English For Real Estate: Real Estate Investor Types: Part I

English For Real Estate: Real Estate Investor Types: Part I

Private investors, asset managers, REITs?
Real estate investors come in different shapes and sizes. Today I’m going to talk
about some of the most prominent types of real estate investors. Hey everyone,
this is Jennie from Real Estate English Academy, the place for real estate
professionals to boost their English! Today, in part one of our three-part
series, I’m going to talk about different types of real estate investors. We’ll
look at what these investors do, and I’ll give you some specific terminology that
you can use to boost your English when talking about real estate investment. But
before we dive in, please subscribe to our channel and hit the bell button to
turn on notifications if you want to see more videos like this one. And if you
want to test your knowledge of investor types, click on the link in the video
description and take our quiz! Let’s start off by talking about the
difference between private and institutional investors. The term
“institutional” refers to investors that invest on a large scale. Typical examples
include mutual funds and investment banks. Institutional investors typically
exhibit high liquidity, which means they have a lot of money available for
investment, and the capital they invest is not their own, which means they are
investing on behalf of other people. Private investors are frequently also
referred to as retail investors. Private or retail investors are private
individuals who are looking to invest their own money. Private investors might
purchase properties for themselves to live in, or, if they have more capital
available, might invest in several residential or commercial properties,
which they typically hold to earn regular income. In some cases, private
investors might be high-net-worth individuals who
are able to invest on a large scale. Many high-net-worth individuals, however, do
not handle their investments themselves but instead turn to an asset management
firm or a family office. Family offices are private wealth management firms
specifically dedicated to managing the funds of high-net-worth individuals.
Family offices provide end-to-end outsourced solutions, which means they do
it all from advising, managing finances and handling investments. The advisory
services offered by family offices include matters such as budgeting,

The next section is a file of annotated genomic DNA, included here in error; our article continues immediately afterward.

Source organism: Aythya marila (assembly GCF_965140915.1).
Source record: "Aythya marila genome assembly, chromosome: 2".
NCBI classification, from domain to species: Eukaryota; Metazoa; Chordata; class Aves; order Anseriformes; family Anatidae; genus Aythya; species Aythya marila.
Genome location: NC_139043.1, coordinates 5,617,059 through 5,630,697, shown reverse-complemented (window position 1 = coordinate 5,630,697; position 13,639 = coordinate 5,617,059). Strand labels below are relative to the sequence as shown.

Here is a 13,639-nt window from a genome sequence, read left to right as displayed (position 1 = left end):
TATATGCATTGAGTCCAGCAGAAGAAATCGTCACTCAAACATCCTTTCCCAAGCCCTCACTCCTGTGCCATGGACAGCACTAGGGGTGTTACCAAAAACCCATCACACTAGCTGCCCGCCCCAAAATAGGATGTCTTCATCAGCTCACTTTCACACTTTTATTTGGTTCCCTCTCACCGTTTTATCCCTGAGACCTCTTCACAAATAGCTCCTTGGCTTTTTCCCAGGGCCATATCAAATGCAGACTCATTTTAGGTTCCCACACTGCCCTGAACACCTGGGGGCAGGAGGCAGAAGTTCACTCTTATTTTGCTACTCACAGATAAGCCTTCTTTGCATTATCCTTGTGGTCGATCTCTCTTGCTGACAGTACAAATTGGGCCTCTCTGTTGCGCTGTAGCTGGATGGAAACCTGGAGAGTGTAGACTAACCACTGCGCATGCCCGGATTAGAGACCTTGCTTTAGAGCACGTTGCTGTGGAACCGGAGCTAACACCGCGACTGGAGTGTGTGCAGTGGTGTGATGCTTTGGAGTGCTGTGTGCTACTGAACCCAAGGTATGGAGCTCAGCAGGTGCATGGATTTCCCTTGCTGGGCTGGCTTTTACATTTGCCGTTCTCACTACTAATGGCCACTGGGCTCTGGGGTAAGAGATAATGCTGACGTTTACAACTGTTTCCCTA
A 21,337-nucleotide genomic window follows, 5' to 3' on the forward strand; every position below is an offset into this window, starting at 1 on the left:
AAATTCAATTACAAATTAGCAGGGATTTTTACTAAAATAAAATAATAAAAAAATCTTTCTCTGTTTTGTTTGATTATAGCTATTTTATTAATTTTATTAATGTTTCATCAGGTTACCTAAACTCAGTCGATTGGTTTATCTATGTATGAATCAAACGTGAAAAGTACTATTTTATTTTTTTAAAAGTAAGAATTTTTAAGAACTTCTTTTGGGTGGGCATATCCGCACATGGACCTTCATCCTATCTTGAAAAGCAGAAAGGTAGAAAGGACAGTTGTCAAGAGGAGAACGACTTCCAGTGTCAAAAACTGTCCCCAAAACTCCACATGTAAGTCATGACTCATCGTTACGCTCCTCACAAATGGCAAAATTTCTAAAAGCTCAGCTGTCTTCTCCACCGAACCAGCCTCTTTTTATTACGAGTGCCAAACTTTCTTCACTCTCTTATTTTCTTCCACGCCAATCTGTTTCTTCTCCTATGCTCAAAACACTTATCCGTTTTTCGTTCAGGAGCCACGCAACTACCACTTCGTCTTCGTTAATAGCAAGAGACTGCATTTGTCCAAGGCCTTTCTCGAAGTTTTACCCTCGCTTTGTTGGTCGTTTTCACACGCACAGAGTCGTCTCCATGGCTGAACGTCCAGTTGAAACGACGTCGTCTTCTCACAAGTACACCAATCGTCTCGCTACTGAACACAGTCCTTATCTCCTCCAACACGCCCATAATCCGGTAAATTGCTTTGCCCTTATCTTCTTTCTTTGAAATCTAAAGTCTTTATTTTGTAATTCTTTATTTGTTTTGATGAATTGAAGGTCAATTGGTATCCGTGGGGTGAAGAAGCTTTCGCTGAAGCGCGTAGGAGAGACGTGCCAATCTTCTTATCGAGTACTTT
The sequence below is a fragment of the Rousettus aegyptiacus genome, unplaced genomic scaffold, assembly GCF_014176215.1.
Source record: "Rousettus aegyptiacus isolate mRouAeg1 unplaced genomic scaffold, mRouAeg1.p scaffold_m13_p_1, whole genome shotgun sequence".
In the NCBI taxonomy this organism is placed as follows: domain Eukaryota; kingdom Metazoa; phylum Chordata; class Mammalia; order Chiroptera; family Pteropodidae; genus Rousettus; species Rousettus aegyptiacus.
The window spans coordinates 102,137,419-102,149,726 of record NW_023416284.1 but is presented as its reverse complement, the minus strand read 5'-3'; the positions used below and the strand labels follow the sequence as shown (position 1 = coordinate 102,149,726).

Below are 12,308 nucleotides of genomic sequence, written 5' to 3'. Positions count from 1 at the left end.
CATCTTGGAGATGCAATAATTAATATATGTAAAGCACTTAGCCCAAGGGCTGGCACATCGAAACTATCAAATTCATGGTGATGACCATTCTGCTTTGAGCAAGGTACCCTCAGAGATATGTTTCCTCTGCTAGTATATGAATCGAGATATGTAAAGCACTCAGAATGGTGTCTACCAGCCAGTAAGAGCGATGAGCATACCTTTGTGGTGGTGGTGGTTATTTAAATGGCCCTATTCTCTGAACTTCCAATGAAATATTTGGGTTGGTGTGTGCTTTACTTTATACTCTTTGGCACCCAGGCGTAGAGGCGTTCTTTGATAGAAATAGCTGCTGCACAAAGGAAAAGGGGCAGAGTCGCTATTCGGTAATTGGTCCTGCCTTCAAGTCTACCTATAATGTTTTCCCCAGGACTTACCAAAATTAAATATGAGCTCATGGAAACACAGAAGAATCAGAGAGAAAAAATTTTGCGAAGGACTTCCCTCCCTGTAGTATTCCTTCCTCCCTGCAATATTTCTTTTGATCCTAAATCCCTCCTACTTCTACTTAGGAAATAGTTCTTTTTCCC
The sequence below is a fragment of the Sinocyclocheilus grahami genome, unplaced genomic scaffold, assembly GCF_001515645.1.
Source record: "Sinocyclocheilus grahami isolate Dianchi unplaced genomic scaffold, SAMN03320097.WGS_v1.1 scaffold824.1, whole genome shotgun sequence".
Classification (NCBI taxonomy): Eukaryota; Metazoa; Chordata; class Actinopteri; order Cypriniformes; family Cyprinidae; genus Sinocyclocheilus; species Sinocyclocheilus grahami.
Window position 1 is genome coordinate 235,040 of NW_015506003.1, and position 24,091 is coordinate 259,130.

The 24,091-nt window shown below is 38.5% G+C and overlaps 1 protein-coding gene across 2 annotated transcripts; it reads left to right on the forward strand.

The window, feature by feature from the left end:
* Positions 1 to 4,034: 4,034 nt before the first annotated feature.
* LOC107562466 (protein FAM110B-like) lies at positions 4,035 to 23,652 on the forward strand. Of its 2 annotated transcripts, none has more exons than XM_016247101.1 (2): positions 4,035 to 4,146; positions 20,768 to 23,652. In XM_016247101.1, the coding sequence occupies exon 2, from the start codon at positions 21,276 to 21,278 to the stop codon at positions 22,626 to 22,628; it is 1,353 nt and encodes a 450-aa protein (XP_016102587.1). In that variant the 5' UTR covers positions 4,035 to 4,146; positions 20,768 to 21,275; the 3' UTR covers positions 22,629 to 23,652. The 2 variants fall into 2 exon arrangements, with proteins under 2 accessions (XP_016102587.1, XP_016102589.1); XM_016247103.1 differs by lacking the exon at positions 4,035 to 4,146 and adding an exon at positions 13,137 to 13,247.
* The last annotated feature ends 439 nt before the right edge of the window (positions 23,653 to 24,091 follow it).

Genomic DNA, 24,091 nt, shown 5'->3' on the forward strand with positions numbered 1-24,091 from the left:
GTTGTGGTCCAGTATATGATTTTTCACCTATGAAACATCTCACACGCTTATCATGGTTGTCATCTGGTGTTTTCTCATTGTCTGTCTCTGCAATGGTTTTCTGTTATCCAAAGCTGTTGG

insurance, donation, business and wealth transfer services. Today. there are two
main types of family offices: single family offices and multi family offices.
Single family offices are the more traditional form and focus on providing
all of these services to just one high wealth individual or family. Multi family
offices provide services to multiple families and are becoming increasingly
popular, perhaps in part because they tend to be the less expensive option, as
they’re able to tap the synergy effects created from doing the same tasks for
multiple clients. Now let’s talk about asset management firms. Asset management
firms manage funds for both private and institutional clients. Asset management
is the systematic process of developing, operating. maintaining, upgrading,
acquiring and selling assets in the most cost effective manner. Asset managers
make well-timed investment decisions on behalf of their clients to grow their
clients’ finances and portfolios and to maximize income. They also seek to
diversify their clients’ portfolios in order to reduce cluster risk. Reducing
clusters means focusing on a variety of investment categories like different
types of real estate, stocks, bonds and commodities so that their investments
are not grouped together as a cluster in one category, making those investments
less susceptible to market fluctuations. The last type of real estate investor
we’re going to talk about today are real estate investment trusts or REITs. REITs
were introduced in the United States in the 1960s as a way to enable investors
to buy shares in commercial real estate portfolios and participate in the income
generated by a variety of different properties. Their structure is similar to
that of a mutual fund, which is open to both large and small investors. Most
REITs are structured as equity REITs, which buy, own and manage income
generating properties. Equity REITs take the money provided by investors and
use it to purchase and, in many cases, manage or improve real estate that is
let to tenants who pay rent, thereby generating the income that is
then distributed to the investors. Equity REITs often focus on a specific real
estate segment, such as a certain industry or region, but some may offer a
more diversified portfolio. Another type of REIT is the mortgage REIT, or mREIT.
Mortgage REITs focus on lending money to property owners and operators, either
directly via mortgages and loans or indirectly by acquiring mortgage-backed
securities. The third type of REIT is the hybrid REIT, which combines both income
generating properties and mortgage loans. Because these are a combination of
equity and mortgage REITs, hybrid REITs give investors the opportunity to
participate in multiple types of risk. Already familiar with one or more of
these investor types? If so tell me about your experience in
the comments below. Thanks for watching and don’t forget to apply the terms
you learned today to your own real estate English. See you next time!


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